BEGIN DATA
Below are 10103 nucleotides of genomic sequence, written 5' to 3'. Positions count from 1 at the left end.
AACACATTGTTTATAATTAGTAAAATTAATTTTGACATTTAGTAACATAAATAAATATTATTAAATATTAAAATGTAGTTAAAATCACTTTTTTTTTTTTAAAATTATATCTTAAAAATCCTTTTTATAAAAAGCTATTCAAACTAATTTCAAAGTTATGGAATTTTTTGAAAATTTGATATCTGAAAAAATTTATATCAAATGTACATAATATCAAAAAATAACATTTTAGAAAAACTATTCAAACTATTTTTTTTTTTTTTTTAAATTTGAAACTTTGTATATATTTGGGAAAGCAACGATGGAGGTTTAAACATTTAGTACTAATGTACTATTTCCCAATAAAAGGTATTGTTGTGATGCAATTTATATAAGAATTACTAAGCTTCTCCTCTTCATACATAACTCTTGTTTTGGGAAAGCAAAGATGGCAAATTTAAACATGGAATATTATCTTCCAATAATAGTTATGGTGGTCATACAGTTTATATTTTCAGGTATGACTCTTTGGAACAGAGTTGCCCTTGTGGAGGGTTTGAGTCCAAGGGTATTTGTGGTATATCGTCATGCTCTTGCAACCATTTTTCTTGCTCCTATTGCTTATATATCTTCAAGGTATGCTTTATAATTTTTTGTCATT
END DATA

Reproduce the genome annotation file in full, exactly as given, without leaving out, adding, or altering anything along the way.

Below are 10103 nucleotides of genomic sequence, written 5' to 3'. Positions count from 1 at the left end.
AACACATTGTTTATAATTAGTAAAATTAATTTTGACATTTAGTAACATAAATAAATATTATTAAATATTAAAATGTAGTTAAAATCACTTTTTTTTTTTTAAAATTATATCTTAAAAATCCTTTTTATAAAAAGCTATTCAAACTAATTTCAAAGTTATGGAATTTTTTGAAAATTTGATATCTGAAAAAATTTATATCAAATGTACATAATATCAAAAAATAACATTTTAGAAAAACTATTCAAACTATTTTTTTTTTTTTTTTAAATTTGAAACTTTGTATATATTTGGGAAAGCAACGATGGAGGTTTAAACATTTAGTACTAATGTACTATTTCCCAATAAAAGGTATTGTTGTGATGCAATTTATATAAGAATTACTAAGCTTCTCCTCTTCATACATAACTCTTGTTTTGGGAAAGCAAAGATGGCAAATTTAAACATGGAATATTATCTTCCAATAATAGTTATGGTGGTCATACAGTTTATATTTTCAGGTATGACTCTTTGGAACAGAGTTGCCCTTGTGGAGGGTTTGAGTCCAAGGGTATTTGTGGTATATCGTCATGCTCTTGCAACCATTTTTCTTGCTCCTATTGCTTATATATCTTCAAGGTATGCTTTATAATTTTTTGTCATT